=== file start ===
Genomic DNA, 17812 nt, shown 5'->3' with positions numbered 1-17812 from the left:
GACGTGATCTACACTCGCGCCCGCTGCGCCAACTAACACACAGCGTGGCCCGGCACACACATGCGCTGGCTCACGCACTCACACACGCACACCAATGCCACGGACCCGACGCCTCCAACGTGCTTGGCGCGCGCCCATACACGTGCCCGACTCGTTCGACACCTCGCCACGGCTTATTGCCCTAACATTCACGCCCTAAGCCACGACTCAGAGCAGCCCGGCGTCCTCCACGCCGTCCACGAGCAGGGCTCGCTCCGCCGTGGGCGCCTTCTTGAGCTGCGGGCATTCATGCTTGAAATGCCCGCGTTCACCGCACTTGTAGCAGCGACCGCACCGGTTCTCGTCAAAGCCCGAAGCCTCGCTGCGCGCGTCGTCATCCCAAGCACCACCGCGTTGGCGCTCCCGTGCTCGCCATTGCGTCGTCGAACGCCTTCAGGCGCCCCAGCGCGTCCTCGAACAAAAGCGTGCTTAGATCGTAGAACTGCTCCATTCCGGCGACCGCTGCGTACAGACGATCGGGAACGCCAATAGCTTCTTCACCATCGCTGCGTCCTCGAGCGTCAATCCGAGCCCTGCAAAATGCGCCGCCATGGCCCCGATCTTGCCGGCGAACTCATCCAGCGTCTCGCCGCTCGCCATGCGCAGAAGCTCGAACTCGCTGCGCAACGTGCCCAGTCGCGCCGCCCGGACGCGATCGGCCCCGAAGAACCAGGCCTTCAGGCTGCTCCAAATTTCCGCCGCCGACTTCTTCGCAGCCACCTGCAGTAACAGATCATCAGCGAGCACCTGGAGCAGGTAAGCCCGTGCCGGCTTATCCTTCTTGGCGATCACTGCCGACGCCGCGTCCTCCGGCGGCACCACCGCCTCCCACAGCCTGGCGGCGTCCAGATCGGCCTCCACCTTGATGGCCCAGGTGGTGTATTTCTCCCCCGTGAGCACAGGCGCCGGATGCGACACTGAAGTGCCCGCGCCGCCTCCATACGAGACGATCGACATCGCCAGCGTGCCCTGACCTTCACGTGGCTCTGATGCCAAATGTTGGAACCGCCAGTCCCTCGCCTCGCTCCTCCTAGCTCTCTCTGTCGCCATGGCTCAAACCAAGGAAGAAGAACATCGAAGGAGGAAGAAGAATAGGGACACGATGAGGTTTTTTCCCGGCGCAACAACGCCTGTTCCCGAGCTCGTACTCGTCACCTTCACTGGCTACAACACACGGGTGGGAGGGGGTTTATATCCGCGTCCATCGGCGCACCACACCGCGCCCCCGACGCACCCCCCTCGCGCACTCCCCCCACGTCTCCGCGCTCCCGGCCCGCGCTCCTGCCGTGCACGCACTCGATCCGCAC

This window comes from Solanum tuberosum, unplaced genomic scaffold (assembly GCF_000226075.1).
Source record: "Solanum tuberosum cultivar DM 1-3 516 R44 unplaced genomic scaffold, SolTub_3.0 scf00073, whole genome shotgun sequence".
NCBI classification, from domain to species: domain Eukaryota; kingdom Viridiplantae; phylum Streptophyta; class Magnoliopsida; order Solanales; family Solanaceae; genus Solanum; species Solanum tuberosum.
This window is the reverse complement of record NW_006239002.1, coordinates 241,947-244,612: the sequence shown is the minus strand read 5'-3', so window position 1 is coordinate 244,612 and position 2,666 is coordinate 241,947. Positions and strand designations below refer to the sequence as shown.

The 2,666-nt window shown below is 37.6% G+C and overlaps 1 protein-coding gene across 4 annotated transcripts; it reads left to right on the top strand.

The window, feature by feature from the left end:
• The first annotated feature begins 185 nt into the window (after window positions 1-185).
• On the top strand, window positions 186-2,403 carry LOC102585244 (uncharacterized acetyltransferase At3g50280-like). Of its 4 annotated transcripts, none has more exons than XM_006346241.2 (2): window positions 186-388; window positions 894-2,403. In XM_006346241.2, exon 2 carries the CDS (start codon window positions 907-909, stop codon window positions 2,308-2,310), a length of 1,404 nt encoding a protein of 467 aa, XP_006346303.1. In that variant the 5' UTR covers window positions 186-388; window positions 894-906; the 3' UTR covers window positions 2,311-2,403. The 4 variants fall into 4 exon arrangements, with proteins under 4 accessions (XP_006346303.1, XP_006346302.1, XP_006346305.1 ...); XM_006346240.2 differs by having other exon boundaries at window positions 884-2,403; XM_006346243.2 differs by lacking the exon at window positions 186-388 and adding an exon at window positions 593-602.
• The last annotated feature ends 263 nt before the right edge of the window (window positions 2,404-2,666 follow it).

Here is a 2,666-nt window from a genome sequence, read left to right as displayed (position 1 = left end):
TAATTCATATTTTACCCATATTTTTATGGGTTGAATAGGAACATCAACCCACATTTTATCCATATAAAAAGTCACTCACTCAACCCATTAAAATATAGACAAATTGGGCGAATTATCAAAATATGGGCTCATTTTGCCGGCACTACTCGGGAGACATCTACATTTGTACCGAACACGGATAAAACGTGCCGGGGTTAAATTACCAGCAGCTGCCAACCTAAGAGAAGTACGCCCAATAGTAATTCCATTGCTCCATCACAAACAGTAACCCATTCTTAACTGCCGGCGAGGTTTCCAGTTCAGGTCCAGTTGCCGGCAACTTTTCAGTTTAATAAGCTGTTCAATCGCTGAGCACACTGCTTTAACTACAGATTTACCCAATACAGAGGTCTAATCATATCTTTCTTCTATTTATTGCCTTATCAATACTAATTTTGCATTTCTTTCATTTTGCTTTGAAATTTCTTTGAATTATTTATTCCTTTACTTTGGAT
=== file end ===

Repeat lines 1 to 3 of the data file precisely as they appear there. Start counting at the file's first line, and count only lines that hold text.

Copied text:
Genomic DNA, 17812 nt, shown 5'->3' with positions numbered 1-17812 from the left:
GACGTGATCTACACTCGCGCCCGCTGCGCCAACTAACACACAGCGTGGCCCGGCACACACATGCGCTGGCTCACGCACTCACACACGCACACCAATGCCACGGACCCGACGCCTCCAACGTGCTTGGCGCGCGCCCATACACGTGCCCGACTCGTTCGACACCTCGCCACGGCTTATTGCCCTAACATTCACGCCCTAAGCCACGACTCAGAGCAGCCCGGCGTCCTCCACGCCGTCCACGAGCAGGGCTCGCTCCGCCGTGGGCGCCTTCTTGAGCTGCGGGCATTCATGCTTGAAATGCCCGCGTTCACCGCACTTGTAGCAGCGACCGCACCGGTTCTCGTCAAAGCCCGAAGCCTCGCTGCGCGCGTCGTCATCCCAAGCACCACCGCGTTGGCGCTCCCGTGCTCGCCATTGCGTCGTCGAACGCCTTCAGGCGCCCCAGCGCGTCCTCGAACAAAAGCGTGCTTAGATCGTAGAACTGCTCCATTCCGGCGACCGCTGCGTACAGACGATCGGGAACGCCAATAGCTTCTTCACCATCGCTGCGTCCTCGAGCGTCAATCCGAGCCCTGCAAAATGCGCCGCCATGGCCCCGATCTTGCCGGCGAACTCATCCAGCGTCTCGCCGCTCGCCATGCGCAGAAGCTCGAACTCGCTGCGCAACGTGCCCAGTCGCGCCGCCCGGACGCGATCGGCCCCGAAGAACCAGGCCTTCAGGCTGCTCCAAATTTCCGCCGCCGACTTCTTCGCAGCCACCTGCAGTAACAGATCATCAGCGAGCACCTGGAGCAGGTAAGCCCGTGCCGGCTTATCCTTCTTGGCGATCACTGCCGACGCCGCGTCCTCCGGCGGCACCACCGCCTCCCACAGCCTGGCGGCGTCCAGATCGGCCTCCACCTTGATGGCCCAGGTGGTGTATTTCTCCCCCGTGAGCACAGGCGCCGGATGCGACACTGAAGTGCCCGCGCCGCCTCCATACGAGACGATCGACATCGCCAGCGTGCCCTGACCTTCACGTGGCTCTGATGCCAAATGTTGGAACCGCCAGTCCCTCGCCTCGCTCCTCCTAGCTCTCTCTGTCGCCATGGCTCAAACCAAGGAAGAAGAACATCGAAGGAGGAAGAAGAATAGGGACACGATGAGGTTTTTTCCCGGCGCAACAACGCCTGTTCCCGAGCTCGTACTCGTCACCTTCACTGGCTACAACACACGGGTGGGAGGGGGTTTATATCCGCGTCCATCGGCGCACCACACCGCGCCCCCGACGCACCCCCCTCGCGCACTCCCCCCACGTCTCCGCGCTCCCGGCCCGCGCTCCTGCCGTGCACGCACTCGATCCGCAC

This window comes from Solanum tuberosum, unplaced genomic scaffold (assembly GCF_000226075.1).